While you're at it, why don't you subscribe to their podcast and get all the latest LucasArts, DoubleFine, TellTale and other game news each week?

Wednesday, 10 August 2011


Click to see fullsize.

Welcome to the Grim Fandango Deluxe project, an unofficial fan-made mod for Grim Fandango. This blog will document the project's progress. Here's a brief introduction...

Grim Fan-what-now?
Grim Fandango is arguably the greatest graphic adventure game ever released. It continues to be praised by critics and still appears in "Top PC Games of All Time" lists to this day. It was designed by the legendary Tim Schafer (of Monkey Island, Day of the Tentacle, Full Throttle, Brutal Legend and Psychonauts fame) and released by the equally legendary LucasArts Games. It's a film noir-inspired journey into the Mexican Land of the Dead, with all the humour and imagination you'd expect from Tim Schafer and LucasArts.

This Project's Aim
While Grim Fandango is a masterpiece, with many stunning attributes, its 3D character models (limited by the technology of its day) sometimes detract from an otherwise stunning presentation:

The Grim Fandango Deluxe project aims to try and improve the quality of these models, perhaps to the level of quality seen in some of the in-game videos:

Especially note the quality of the hands/objects.

This entire project is made possible thanks to the hard work and dedication of the people behind the ResidualVM project, an open-source interpreter that allows a user to run their copy of Grim Fandango on modern machines (and even non-PC platforms). If you're familiar with the ScummVM project, you may recognize it as a sister project for the 3D LucasArts adventure games.

You can download ResidualVM for free here:

But what will you change?
Every effort will be made to stay as true to the original spirit of the game as possible. Only changes that enhance what is already there will be considered. Specifically there appear to be three possible routes to enhance Grim Fandango's graphics:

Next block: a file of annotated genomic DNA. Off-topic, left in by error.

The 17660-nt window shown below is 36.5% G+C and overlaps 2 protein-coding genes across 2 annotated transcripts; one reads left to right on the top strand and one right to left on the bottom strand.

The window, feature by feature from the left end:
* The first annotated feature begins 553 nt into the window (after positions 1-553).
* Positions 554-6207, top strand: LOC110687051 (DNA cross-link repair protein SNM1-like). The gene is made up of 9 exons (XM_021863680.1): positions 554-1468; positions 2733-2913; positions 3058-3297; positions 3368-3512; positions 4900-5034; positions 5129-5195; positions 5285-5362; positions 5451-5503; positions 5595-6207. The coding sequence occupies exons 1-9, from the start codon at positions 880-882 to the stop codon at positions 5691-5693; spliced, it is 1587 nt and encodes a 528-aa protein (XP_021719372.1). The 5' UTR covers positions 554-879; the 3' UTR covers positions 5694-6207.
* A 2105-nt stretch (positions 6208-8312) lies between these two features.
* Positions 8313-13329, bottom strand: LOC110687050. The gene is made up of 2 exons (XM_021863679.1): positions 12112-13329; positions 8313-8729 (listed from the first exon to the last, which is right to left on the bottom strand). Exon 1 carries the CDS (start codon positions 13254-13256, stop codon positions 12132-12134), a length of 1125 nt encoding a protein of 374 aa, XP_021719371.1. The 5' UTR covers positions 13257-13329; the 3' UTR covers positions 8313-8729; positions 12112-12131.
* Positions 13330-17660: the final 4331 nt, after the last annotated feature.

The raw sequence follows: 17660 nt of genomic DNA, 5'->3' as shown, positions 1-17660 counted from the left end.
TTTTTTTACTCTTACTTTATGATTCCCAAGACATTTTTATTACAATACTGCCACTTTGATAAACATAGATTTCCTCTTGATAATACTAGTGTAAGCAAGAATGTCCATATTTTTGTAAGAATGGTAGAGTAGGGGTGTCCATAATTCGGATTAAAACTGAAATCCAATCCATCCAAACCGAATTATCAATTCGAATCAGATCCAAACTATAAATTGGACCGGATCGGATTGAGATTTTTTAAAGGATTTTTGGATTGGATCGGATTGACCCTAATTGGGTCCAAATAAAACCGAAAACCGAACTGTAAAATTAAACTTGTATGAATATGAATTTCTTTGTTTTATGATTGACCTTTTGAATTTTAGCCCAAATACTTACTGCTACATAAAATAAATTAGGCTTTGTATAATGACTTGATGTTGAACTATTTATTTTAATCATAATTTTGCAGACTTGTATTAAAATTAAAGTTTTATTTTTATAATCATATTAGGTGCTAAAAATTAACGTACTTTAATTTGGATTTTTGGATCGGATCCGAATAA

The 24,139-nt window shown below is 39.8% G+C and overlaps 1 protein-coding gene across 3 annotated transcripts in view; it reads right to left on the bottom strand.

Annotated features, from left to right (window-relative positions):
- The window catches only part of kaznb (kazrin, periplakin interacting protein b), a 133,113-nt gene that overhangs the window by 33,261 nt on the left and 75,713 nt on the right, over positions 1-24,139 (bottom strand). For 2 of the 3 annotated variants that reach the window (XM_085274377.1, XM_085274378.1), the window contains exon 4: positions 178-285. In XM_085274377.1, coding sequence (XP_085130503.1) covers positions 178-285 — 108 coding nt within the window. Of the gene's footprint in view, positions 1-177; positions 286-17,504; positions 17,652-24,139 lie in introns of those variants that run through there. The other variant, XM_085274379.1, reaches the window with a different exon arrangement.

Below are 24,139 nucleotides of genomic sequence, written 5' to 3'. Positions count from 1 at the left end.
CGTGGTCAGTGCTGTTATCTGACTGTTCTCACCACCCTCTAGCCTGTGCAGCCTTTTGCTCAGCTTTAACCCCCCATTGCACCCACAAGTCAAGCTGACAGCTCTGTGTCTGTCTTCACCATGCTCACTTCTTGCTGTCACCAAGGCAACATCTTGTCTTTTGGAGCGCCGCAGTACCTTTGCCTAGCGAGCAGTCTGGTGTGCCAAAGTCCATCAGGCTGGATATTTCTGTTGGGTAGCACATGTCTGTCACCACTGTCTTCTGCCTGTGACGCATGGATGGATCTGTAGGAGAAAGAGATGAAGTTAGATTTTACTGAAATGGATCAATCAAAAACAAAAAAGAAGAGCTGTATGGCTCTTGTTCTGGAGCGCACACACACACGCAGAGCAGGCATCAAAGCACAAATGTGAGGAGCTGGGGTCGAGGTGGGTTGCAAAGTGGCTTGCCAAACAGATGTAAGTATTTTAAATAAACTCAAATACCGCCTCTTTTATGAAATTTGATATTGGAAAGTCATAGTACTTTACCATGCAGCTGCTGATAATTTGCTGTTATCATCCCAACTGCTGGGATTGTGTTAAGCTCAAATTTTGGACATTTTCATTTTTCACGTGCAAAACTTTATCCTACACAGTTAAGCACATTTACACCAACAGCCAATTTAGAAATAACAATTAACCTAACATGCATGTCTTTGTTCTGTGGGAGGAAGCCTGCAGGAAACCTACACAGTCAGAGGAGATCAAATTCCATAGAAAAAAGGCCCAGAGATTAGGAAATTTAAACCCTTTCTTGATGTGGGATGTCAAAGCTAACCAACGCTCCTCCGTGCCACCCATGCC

1. Increase the texture quality (a test of which can be seen in the Manny image at the top of this post)
  2. Adding polygons to the game models
  3. Upping the game resolution to 1280x960

Great! When will you be done?
Unfortunately even with Residual's help there are still technical problems that need to be overcome before we can even begin all of the above work.

These problems are:

1. Textures -- We have found a way to increase the texture quality (see the image at the top of this post), but we are still limited by the game's 8-bit palette. Ideally a 16-bit palette would be supported, allowing for better quality textures.

2. Polygons -- We just need some skilled 3D modellers to volunteer their time. See here for more information: Calling 3D Modellers

3. Resolution -- This particular chestnut still needs to be cracked.

If you want to help out with any of the above aims, you can either drop me email here:

Or you can join in the up-to-the-minute discussions about these problems at: (this is really the best place to jump in - don't feel shy!)

Please get in touch either way, if you feel you can offer something to the project!

DoubleFine Games - Tim Schafer's game company
LucasArts Games - Original publishers of Grim Fandango
Residual - Home of the software that allows modern machines to run Grim Fandango

Remember: This project is completely fan-made and unofficial. It has no affiliation with LucasArts or DoubleFine or any other official body.